Review: The 2016 Lexus GS 200t F SPORTJan 12th, 2016
Last month just before the holidays, Lexus invited me to Palm Springs, California to test the new 2.0L turbo versions of the GS, RC, and IS sedans. With a single day to drive, I chose to spend most of my time with the GS 200t.
The introduction of the NX 200t in 2014 was a significant moment for Lexus. Until that point, the brand had resisted the automotive industry’s push towards turbocharging, and instead used gas/electric hybrid technology exclusively to improve vehicle fuel economy and lower emissions.
The 2.0L four-cylinder turbocharged engine worked well in the NX, and sure enough, the 2016 model year has brought the engine to the GS, RC, and IS in North America. The turbo is a more-than-suitable replacement for the old 2.5L V6 and a natural fit for the RC and IS — however, having a small-displacement engine is a dramatic departure for the GS.
How did the GS respond to the new engine? Let’s find out.
My test drive of the GS 200t started when I got behind the wheel of the new 2016 GS 350 F SPORT.
This was my first time seeing the updated GS F SPORT in person, and I have mixed emotions with the redesign. The new front-end brings the sedan into the modern era of the Lexus spindle grille, but also loses some of its individual character.
The other exterior changes are minor — adjustments to the taillights are a welcome change, and the new F SPORT wheel design riffs on the familiar LFA design:
Inside, the GS F SPORT picks up the new Lexus-standard steering wheel and a new aluminum trim level:
The 3.5-liter V6 powering the GS 350 has been increased by 5 horsepower for the 2016 model year, bringing the total up to 311 hp. While nice to have, the minor boost was unnoticeable — the GS 350 remains a capable vehicle, with a deep power band and relaxed demeanor.
From the GS 350, I transferred to a GS 200t F SPORT in Ultrasonic Blue Mica — an absolutely crazy color for a midsize sedan.
Take the Pines to Palms highway out of Palm Springs, and you’re immediately rewarded with a winding road of pure elevation. I’m sure there was a hint of calculation to the route suggested by Lexus, as the turbo-charged GS 200t excelled at the climb.
Like all F SPORT vehicles, the GS 200t benefits from the Drive Mode Select options — the eight-speed transmission responded very well to both Sport and Sport S+ modes. Normal was fine for in-city driving, but struggled to find the right gear under more spirited conditions.
Rated at 241 horsepower, the GS 200t has a 70 horsepower disadvantage compared to the GS 350. Not only that, the 2.0L engine weighs more than the 3.5L V6 — the GS 200t tips the scales at 3,805 lbs, where the GS 350 weighs in at 3,726 lbs.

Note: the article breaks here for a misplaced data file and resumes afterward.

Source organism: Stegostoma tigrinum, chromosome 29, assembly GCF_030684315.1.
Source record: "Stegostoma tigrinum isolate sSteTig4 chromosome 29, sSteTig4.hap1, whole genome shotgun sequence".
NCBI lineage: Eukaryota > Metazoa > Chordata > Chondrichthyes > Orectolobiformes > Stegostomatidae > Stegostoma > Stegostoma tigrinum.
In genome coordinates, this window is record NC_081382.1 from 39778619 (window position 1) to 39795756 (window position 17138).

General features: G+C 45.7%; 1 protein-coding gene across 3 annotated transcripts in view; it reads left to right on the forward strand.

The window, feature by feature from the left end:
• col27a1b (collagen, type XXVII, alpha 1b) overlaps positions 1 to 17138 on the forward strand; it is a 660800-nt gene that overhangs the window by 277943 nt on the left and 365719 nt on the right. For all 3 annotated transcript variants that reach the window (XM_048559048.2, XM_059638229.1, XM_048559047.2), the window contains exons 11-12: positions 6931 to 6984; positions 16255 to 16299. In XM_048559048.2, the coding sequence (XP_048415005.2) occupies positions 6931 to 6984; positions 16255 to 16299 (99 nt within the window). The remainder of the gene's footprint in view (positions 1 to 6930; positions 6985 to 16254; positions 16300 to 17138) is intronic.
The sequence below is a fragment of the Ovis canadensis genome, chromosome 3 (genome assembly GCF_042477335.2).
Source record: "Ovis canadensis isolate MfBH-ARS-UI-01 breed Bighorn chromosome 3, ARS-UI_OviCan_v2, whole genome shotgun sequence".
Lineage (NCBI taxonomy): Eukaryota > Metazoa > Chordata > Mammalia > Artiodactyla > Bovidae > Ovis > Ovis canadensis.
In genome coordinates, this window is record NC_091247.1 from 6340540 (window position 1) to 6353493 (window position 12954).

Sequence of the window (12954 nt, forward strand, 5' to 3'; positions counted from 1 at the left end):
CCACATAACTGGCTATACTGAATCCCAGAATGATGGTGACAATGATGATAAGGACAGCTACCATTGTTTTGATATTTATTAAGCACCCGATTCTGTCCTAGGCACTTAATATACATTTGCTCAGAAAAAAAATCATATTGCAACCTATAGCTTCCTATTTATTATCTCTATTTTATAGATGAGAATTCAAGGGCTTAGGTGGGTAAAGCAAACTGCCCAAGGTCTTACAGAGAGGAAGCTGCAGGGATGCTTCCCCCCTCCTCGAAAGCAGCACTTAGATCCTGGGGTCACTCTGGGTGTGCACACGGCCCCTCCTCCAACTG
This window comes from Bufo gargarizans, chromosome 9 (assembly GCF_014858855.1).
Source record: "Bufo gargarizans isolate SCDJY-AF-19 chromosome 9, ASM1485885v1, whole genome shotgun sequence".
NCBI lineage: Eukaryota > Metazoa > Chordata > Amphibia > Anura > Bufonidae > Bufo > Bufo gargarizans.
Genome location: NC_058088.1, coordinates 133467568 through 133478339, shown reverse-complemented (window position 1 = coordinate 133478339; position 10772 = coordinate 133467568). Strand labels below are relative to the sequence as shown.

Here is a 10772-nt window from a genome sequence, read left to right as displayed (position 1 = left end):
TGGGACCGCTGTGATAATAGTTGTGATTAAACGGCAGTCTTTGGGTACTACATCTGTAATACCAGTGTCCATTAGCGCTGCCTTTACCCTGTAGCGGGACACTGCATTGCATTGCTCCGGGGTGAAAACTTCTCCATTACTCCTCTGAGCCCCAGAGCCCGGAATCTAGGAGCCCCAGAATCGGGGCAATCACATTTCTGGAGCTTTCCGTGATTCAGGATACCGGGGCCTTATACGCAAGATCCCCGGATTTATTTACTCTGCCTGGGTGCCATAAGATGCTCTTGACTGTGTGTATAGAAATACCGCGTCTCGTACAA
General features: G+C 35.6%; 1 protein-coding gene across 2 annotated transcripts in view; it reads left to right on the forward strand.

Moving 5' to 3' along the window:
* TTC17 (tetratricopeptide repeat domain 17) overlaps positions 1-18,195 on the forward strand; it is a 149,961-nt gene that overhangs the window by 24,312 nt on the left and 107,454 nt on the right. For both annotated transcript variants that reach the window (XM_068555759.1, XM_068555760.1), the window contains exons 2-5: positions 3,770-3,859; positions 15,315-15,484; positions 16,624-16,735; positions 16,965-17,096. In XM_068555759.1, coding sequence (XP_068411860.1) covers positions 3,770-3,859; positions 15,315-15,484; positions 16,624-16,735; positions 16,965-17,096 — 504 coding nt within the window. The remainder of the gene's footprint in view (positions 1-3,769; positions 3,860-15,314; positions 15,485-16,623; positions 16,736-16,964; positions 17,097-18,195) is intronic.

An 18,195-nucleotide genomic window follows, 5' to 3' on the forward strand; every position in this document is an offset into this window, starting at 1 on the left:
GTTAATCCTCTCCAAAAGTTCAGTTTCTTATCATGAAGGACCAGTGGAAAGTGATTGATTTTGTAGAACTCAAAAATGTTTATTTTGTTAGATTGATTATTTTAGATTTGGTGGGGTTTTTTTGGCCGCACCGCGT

Even so, the GS 200t never feels underpowered — compared to the GS 350, the low-end torque (258 lb-ft @ 1,650–4,400) boost from the turbocharger makes for a more engaging drive both in the city and on the highway. Acceleration is the key difference, and the GS 200t has a livelier personality, more sports than luxury. It’s rougher around the edges than the GS 350, but without compromising the Lexus sensibility.
Lexus engineers have also managed to craft a decent aural experience, with just enough of the engine filtered into the cabin to enhance the drive. The whine of the turbocharger can be heard, but at a distance — the sound is not off-putting or dominating in the least, and never really sounds like a four-cylinder engine.
One benefit of turbocharging is improved gas mileage, but the GS 200t only has a minor advantage over the GS 350 — the 2.0L turbo returns 22 city/33 highway/26 combined, compared to the 3.5L V6 at 20/29/23.
With only $835 USD separating the rear-wheel drive F SPORT versions of the GS 350 and GS 200t, choosing the GS 350 and its horsepower advantage seems like an obvious choice. And yet, there’s enough difference between the two models that it becomes a personal choice — where some might like the more powerful V6 in the GS 350, the torque of the turbocharged engine is better suited my driving style and would be my personal recommendation.
(It’s worth pointing out that the standard GS 200t RWD starts at $45,615 USD, a price $4,385 less than the GS 350. This lower price point opens up the GS to buyers that might have only considered an IS or ES.)